Plot, derived from the word muthos (the root word for myth, Greek) applied to any art form, including music or sculpture. The muthos of a piece of art is its general structure and organization. It means not the sequence of events so much as the logical relationships that exist between events. The best kind of plot of muthos contains surprises, those that fit logically into the sequence of events. The best kinds of surprises are brought about by "peripeteia," or reversal of fortune, and "anagnorisis," or discovery.
In addition, I particularly value the following thoughts from Poetics by Aristotle:
Every word is either current, or strange, or metaphorical, or ornamental,
or newly-coined, or lengthened, or contracted, or altered. 
...the poet should prefer probable impossibilities to improbable possibilities.
...magnitude in the sense of the astronomical...brightness or power...  
On the other hand, Ovid's Metamorphoses has also greatly influenced literature and the arts. Larry A. Brown writes: "...there is no central hero, thus no simple Aristotelian unity to the work. So what binds this poem together, making it more than a random collection of stories? We might first consider three superficial strategies of unity within the poem:
  • All of Ovid's tales involve metamorphosis. But some stories (see Phaethon, Pentheus, Heracles) only have metamorphosis tacked on as an incidental element, almost as an afterthought. Ovid is more interested in metamorphosis as a universal principle which explains the nature of the world: Troy falls, Rome rises. Nothing is permanent.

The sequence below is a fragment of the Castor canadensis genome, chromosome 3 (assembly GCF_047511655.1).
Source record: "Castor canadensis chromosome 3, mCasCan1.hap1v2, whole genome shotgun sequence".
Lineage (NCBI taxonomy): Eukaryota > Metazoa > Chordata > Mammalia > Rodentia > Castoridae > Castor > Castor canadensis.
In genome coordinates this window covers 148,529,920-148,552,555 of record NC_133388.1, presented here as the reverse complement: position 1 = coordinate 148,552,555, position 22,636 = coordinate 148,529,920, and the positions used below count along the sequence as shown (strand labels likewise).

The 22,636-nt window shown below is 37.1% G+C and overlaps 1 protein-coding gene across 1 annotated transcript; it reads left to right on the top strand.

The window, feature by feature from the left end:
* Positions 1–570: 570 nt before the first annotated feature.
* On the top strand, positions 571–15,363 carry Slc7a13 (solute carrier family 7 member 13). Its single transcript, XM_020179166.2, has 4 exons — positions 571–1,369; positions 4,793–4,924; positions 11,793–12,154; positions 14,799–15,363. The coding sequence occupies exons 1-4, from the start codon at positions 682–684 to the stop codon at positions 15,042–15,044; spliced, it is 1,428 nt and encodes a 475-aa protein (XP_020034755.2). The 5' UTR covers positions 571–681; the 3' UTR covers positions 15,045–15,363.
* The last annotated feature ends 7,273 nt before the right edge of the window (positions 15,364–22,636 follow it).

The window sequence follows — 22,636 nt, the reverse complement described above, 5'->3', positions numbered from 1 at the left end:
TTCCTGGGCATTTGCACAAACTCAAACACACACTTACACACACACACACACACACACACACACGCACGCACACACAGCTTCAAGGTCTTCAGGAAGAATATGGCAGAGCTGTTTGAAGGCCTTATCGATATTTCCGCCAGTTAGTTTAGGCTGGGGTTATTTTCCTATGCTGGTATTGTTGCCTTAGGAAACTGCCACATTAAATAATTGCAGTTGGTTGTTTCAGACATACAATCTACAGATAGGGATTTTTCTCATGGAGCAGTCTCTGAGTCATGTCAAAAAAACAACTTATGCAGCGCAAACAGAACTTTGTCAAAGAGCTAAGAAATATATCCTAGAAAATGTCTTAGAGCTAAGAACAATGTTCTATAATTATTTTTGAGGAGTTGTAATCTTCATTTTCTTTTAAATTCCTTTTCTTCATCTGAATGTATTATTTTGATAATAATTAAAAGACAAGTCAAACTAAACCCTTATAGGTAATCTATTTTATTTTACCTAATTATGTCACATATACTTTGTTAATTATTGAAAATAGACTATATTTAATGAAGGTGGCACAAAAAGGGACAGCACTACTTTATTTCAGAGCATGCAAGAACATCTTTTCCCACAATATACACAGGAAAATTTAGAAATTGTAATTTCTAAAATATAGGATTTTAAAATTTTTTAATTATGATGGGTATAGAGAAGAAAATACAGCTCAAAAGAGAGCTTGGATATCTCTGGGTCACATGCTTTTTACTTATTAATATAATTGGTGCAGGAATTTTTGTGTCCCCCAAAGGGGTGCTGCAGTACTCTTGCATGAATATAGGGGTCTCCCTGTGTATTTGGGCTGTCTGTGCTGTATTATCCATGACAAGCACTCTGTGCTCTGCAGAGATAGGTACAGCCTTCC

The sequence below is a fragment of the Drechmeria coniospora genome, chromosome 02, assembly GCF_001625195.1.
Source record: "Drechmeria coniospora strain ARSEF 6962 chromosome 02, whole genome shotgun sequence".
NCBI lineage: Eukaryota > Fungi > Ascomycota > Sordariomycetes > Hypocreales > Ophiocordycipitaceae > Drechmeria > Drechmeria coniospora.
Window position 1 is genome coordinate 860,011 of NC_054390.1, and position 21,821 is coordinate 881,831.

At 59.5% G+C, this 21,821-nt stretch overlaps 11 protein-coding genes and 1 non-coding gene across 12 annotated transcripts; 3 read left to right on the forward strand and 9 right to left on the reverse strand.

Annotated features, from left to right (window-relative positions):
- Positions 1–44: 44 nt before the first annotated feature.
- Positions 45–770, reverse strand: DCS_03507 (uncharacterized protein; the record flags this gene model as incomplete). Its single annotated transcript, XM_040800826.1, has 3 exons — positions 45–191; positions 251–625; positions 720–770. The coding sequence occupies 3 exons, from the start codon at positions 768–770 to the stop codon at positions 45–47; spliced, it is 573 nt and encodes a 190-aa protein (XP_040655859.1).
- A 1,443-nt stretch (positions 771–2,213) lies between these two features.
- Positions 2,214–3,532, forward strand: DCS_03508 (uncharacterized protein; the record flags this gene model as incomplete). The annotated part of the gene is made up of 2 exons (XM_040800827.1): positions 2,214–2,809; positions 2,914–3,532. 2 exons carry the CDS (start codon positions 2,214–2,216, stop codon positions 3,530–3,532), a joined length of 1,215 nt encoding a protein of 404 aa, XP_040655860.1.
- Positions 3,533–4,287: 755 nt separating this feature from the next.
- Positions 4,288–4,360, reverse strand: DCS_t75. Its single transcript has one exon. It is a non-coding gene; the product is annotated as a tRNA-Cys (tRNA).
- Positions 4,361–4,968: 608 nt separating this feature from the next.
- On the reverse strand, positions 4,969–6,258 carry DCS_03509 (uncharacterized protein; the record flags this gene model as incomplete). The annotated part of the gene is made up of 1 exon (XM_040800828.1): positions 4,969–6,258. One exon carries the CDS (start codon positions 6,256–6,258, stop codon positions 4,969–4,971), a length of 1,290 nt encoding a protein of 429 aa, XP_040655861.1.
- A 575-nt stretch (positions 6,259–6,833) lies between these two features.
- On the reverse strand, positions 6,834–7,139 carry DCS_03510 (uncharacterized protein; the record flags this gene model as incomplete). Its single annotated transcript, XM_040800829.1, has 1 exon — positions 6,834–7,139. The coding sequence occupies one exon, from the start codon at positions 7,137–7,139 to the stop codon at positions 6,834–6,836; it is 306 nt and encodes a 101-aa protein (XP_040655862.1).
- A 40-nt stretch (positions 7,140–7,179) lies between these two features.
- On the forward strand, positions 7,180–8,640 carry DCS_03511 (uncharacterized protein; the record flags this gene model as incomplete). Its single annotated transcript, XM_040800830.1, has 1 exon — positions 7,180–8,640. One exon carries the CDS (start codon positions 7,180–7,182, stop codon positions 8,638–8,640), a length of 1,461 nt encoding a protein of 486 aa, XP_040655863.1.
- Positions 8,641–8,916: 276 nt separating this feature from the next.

• Chronological progression: Ovid begins his poem with the story of creation and the flood, and ends in his own day with Augustus on the throne. However, chronology becomes unimportant in the vast middle section of work, as seen by the numerous anachronisms throughout (see notes on Callisto, Atlas, Cycnus stories for examples).
  • Transitional links: Ovid continually surprises us, as we never know where he's going next. He changes strategies using several techniques
Ovid presents a much more associational form, a theme with variations: "gods acting like humans (section I), to humans suffering at the hands of gods (II), to humans suffering at the hands of humans (III), to humans becoming gods (IV)," according to Brown.